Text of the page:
According to Gartner, the number of connected things included in the Internet of Things (IoT) will grow to 25 billion units and will generate $263 billion in revenue by 2020. With so much potentially riding on IoT as the next big tech wave, it’s important that we not only understand what IoT is and does, but also how we might arrive at the seamless integration of connected devices that everyone expects. Unlike innovations in the past and the QA testing that went along with them, IoT is supremely more elaborate and doesn’t fit neatly into any one category.
At the dawn of the PC age, QA engineers focused a lot of their efforts on testing what we now see as rudimentary desktop applications. While PCs were not uniform in their design, for the most part there were enough similarities to making testing go relatively smoothly. The next step towards IoT was the emergence of mobile handsets and the apps on them. Unlike PCs, mobile devices offered more variation when it came to make, model, screen size, and operating system. These differences across devices added another layer of sophistication never before seen — especially when it came time to conduct testing. Now with the emergence of IoT, the scale of the testing that is needed eclipses anything that we’ve seen in the past.
The Internet of Things is made up of three core components: things, communications and computing. The things are literally the physical objects that are going to be connected to the Internet. These things or devices can be anything from the watch on your wrist to your refrigerator or car. In order for IoT to work, all things within a home or office need to be able to communicate with each other. If the communication between devices breaks down for any reason, the entire system will collapse. The other piece of IoT is the computations that are conducted in the background, which are needed to make everything run smoothly. Computing is usually done in a central location such as a mobile device, desktop or server. The main goal of IoT is to allow us to make more intelligent decisions in our daily lives, so having the computing power to do so is vital.
Because there are so many touch points involved in IoT, the role of QA testing is critical. In a fully functional IoT environment, the hardware and software need to work together in harmony. With millions of sensors and several different types of devices involved, IoT is much more dynamic when compared to mobile applications. Most of the time when conducting QA testing, simply making sure that the device works correctly is acceptable — but that is not the case with IoT. The sheer number of possible real-life scenarios that need to be addressed in testing for IoT can quickly become a challenge. The complexity in IoT testing can best be seen when it comes to big data. With millions of sensors gathering data from things we use every day, it is unavoidable that we will collect huge volumes of information. In the testing environment there will be limits on the amounts of data that can be generated, and because of this we must make sure that the techniques used to simulate data are as close to real world situations as possible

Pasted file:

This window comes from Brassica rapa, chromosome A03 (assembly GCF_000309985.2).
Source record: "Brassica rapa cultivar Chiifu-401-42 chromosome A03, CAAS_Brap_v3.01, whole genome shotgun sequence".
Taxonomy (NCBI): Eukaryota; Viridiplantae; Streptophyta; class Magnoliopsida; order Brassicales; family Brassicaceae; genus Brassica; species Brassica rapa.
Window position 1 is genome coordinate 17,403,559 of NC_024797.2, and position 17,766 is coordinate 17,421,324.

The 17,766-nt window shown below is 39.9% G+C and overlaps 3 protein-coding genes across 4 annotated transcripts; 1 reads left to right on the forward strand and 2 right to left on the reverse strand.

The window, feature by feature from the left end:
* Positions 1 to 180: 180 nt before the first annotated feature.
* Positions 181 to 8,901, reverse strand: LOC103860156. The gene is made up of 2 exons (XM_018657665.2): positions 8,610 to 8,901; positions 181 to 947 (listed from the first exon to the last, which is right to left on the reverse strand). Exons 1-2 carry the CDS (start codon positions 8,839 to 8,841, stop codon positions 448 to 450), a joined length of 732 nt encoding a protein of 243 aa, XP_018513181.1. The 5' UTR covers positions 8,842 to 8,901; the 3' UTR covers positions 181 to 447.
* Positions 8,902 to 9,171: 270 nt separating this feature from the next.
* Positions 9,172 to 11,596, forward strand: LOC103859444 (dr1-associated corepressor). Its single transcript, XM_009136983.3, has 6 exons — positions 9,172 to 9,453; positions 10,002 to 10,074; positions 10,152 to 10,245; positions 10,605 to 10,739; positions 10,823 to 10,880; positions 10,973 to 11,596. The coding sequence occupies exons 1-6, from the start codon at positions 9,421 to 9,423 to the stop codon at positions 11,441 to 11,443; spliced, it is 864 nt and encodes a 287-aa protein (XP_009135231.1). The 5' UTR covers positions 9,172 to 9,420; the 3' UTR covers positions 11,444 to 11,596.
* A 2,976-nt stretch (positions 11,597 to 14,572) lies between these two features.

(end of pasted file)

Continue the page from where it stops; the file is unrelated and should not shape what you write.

QA testing in IoT can be split into two subdivisions: the first is how the hardware and software interact, and the second is how the thing and the user interact. When looking at how the software and hardware are working together, there are a few key things that need to be tested. Conforming to set standards is important. This mostly means that the device and its communications protocols are working correctly. In some instances where there is a special use case, such as a healthcare use case, additional testing might be needed. Next, we would need to check to see if different devices are interoperable, meaning that the devices are able to support the needed functionality between themselves and external devices. Finally, we would check to make sure that the IoT environment is secure. With millions of sensors taking in a constant stream of data, ensuring that the data is safe is crucial.
We should also look at how the user interacts with the things in IoT, and make sure the user has a seamless experience. Usability in IoT is potentially the most important aspect of a successful IoT environment. Being able to create a QA test environment that can take into account complex relationships between the user and devices, and predict all of the challenges that may arise, is daunting.
IoT is such a rapidly evolving area of innovation, so companies responsible for QA testing need to be ready to meet the demands of the future. Training in the technology of IoT is necessary in order to develop the skills needed to move beyond the traditional QA testing that we have seen in PCs, and most recently with mobile devices. With IoT touching on so many different industries and use cases, technology firms should look to build collaborative QA teams that have a wide breadth of knowledge, as opposed to them being too specialized. This will empower them to be ready for the new world of testing for the Internet of Things.
To learn more about Apexon’s work with wearables and the Internet of Things, click here.
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